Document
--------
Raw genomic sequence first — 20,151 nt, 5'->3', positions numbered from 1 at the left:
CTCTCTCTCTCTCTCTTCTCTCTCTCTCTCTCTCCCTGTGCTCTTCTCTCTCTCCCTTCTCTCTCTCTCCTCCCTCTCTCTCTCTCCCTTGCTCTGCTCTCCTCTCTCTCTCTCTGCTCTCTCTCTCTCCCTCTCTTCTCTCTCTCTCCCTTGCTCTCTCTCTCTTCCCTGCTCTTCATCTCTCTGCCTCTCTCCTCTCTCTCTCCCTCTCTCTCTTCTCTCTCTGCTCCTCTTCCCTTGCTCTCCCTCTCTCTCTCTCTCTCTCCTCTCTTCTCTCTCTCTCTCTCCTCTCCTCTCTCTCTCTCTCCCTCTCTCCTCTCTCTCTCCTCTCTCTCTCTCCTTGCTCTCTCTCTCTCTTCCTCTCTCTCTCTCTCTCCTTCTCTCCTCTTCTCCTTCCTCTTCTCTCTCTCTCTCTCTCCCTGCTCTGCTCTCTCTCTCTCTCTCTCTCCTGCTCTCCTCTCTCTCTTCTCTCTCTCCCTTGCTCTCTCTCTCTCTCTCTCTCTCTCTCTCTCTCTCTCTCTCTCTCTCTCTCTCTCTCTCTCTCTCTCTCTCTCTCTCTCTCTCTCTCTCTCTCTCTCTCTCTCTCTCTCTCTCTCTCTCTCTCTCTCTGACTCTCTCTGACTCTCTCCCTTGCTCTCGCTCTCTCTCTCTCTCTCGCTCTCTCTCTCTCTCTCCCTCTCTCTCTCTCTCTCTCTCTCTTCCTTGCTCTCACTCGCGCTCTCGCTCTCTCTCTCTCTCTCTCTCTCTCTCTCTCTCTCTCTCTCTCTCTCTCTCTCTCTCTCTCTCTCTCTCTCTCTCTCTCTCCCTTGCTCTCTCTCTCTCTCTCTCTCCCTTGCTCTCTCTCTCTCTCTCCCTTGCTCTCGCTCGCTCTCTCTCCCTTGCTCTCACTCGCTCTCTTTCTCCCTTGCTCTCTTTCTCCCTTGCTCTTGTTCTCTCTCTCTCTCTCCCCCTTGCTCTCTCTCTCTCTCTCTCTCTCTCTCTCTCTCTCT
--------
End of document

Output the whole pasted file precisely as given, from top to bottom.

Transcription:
Raw genomic sequence first — 20,151 nt, 5'->3', positions numbered from 1 at the left:
CTCTCTCTCTCTCTCTTCTCTCTCTCTCTCTCTCCCTGTGCTCTTCTCTCTCTCCCTTCTCTCTCTCTCCTCCCTCTCTCTCTCTCCCTTGCTCTGCTCTCCTCTCTCTCTCTCTGCTCTCTCTCTCTCCCTCTCTTCTCTCTCTCTCCCTTGCTCTCTCTCTCTTCCCTGCTCTTCATCTCTCTGCCTCTCTCCTCTCTCTCTCCCTCTCTCTCTTCTCTCTCTGCTCCTCTTCCCTTGCTCTCCCTCTCTCTCTCTCTCTCTCCTCTCTTCTCTCTCTCTCTCTCCTCTCCTCTCTCTCTCTCTCCCTCTCTCCTCTCTCTCTCCTCTCTCTCTCTCCTTGCTCTCTCTCTCTCTTCCTCTCTCTCTCTCTCTCCTTCTCTCCTCTTCTCCTTCCTCTTCTCTCTCTCTCTCTCTCCCTGCTCTGCTCTCTCTCTCTCTCTCTCTCCTGCTCTCCTCTCTCTCTTCTCTCTCTCCCTTGCTCTCTCTCTCTCTCTCTCTCTCTCTCTCTCTCTCTCTCTCTCTCTCTCTCTCTCTCTCTCTCTCTCTCTCTCTCTCTCTCTCTCTCTCTCTCTCTCTCTCTCTCTCTCTCTCTCTCTCTCTCTCTCTGACTCTCTCTGACTCTCTCCCTTGCTCTCGCTCTCTCTCTCTCTCTCGCTCTCTCTCTCTCTCTCCCTCTCTCTCTCTCTCTCTCTCTCTTCCTTGCTCTCACTCGCGCTCTCGCTCTCTCTCTCTCTCTCTCTCTCTCTCTCTCTCTCTCTCTCTCTCTCTCTCTCTCTCTCTCTCTCTCTCTCTCTCTCTCTCCCTTGCTCTCTCTCTCTCTCTCTCTCCCTTGCTCTCTCTCTCTCTCTCCCTTGCTCTCGCTCGCTCTCTCTCCCTTGCTCTCACTCGCTCTCTTTCTCCCTTGCTCTCTTTCTCCCTTGCTCTTGTTCTCTCTCTCTCTCTCCCCCTTGCTCTCTCTCTCTCTCTCTCTCTCTCTCTCTCTCTCT